“La vita davanti a sé”: Roman Gary

Maggie Rose in Milan.

 

Milan’s Franco Parenti theatre has hosted La vita davanti a sé (The Life Before Us), a one-man play which brings to the stage Roman Gary’s novel of the same title, La vie devant soi. Published in 1975, Gary’s book tells the story of Madame Rosa, an elderly Jewish lady, retired prostitute and Holocaust survivor who takes in young children whose mothers are sex workers unable to look after their offspring.

 

Silvio Orlando. Photo credit: Laila Pozzo.

 

Momò, an Arab boy, one of the orphans taken in by Madame Rosa, develops a close, albeit fraught relationship with his foster mother which stands at the heart of the novel. It’s not hard to understand why this tale of poverty, racial tension and survival in the multiethnic neighbourhood of Belleville was quickly turned into a film in 1977, directed by Moshé Mizrahi, with an unforgettable Simone Signoret in the role of Madame Rosa.

More recently in 2020, Sophia Loren gave a heart-rending interpretation of the role in a second film directed by her son, Edoardo Ponti. Nor do the novel’s transmogrifications end here; in 2021 celebrated film and theatre actor Silvio Orlando turned the novel into what is an unusual one-man play since he has enlisted four talented musicians belonging to the Ensemble Orchestra Terra Madre, headed by Simone Campa, to accompany his performance.

 

Silvio Orlando. Photo credit: Laila Pozzo.
 

While Orlando, over almost four decades, has made a star-studded career for himself as an actor, his work as an adapter and a stage director is less prominent. For the present production he has opted for a minimalist staging and worked with great skill, paring down Gary’s novel to about 90 minutes and creating a dramatic arc which keeps spectators rivetted.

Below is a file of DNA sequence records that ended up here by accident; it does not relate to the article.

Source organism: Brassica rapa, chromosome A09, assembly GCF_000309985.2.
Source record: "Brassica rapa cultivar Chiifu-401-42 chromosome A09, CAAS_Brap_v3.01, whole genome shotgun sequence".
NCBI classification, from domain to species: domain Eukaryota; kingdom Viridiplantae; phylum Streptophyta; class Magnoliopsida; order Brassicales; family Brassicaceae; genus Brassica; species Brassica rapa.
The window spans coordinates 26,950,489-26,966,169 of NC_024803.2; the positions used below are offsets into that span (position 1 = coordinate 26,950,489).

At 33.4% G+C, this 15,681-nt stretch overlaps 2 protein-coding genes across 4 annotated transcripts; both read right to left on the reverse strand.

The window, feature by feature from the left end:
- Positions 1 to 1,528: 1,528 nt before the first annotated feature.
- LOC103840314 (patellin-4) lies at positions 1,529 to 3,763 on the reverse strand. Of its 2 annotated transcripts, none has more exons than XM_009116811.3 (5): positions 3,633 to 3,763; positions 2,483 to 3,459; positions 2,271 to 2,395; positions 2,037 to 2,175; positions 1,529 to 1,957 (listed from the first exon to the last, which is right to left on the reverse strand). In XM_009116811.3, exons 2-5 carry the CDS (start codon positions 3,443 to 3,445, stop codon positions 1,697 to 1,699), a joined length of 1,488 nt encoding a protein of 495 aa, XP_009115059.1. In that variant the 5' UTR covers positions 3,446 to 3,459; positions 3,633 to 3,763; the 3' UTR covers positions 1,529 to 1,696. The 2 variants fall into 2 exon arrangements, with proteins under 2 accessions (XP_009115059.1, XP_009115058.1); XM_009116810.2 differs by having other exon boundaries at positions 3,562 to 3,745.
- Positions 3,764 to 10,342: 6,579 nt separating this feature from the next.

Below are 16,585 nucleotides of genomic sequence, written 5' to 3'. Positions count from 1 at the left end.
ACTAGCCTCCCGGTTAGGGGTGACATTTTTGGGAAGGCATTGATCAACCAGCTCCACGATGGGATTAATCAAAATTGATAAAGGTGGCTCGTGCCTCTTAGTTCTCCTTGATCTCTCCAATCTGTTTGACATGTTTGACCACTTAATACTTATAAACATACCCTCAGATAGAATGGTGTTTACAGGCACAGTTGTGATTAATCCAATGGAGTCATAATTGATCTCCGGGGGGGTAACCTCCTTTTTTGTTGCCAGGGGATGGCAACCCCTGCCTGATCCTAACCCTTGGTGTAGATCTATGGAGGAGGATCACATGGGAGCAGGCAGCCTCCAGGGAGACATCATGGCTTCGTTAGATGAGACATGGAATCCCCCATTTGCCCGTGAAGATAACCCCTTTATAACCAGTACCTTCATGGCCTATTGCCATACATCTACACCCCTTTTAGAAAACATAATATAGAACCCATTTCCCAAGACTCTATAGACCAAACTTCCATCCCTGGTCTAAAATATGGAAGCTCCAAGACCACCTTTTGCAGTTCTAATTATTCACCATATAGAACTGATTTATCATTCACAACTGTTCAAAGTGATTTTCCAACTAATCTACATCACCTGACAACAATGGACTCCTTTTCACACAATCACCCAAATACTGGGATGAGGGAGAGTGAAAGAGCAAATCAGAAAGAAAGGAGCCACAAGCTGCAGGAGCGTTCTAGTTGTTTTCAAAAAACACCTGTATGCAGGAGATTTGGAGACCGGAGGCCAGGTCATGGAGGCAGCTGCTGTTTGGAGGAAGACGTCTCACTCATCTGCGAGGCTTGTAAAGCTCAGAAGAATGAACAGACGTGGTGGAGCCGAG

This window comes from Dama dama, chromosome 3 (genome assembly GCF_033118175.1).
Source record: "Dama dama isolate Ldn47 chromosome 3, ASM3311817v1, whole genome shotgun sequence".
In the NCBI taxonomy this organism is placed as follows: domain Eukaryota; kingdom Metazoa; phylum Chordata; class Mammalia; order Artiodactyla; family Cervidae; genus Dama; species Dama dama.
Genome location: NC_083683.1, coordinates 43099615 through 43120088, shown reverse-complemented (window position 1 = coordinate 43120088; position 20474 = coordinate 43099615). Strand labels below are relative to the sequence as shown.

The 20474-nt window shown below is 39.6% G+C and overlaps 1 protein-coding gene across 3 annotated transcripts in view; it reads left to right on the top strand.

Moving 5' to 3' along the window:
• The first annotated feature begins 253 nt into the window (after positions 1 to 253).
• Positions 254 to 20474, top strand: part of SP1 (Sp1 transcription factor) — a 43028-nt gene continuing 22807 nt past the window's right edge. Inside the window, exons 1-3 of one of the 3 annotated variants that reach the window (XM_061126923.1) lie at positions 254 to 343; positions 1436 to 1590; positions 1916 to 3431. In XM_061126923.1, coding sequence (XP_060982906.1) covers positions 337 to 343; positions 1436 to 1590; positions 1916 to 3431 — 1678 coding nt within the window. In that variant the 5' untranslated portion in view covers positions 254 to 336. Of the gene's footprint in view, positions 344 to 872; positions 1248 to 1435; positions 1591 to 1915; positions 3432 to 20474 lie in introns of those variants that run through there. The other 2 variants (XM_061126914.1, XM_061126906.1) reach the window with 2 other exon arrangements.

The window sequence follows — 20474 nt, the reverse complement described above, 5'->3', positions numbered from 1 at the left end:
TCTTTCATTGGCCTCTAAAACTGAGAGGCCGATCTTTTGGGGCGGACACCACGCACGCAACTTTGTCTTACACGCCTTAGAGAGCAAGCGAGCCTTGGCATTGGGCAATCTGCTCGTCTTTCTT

The story is told by two narrators: the ten-year-old Momò and his adult self (both played by Orlando) who also slips seamlessly into the many other characters who visit Madame Rosa’s apartment. Among the visitors, the figure of Doctor Katz, Madame Rosa’s trusted and dedicated physician stands out. There are also moments of climax, such as the unexpected appearance of Momò’s father, Kadir Youssef, who comes to take his child back.

As a fierce struggle ensues between Madame Rosa and Kadir, Orlando switches back and forth between the two characters, deftly reproducing their voices and body language. On other occasions, this gifted performer turns himself into Madame Rosa, quietly sitting in her armchair in the cellar where from time to time she retreats, compelled to return to the past and relive her horrendous experiences in Auschwitz. The show, which was enthusiastically received by audiences and critics alike, was sold out during its Milan run and has continued on an extensive national tour.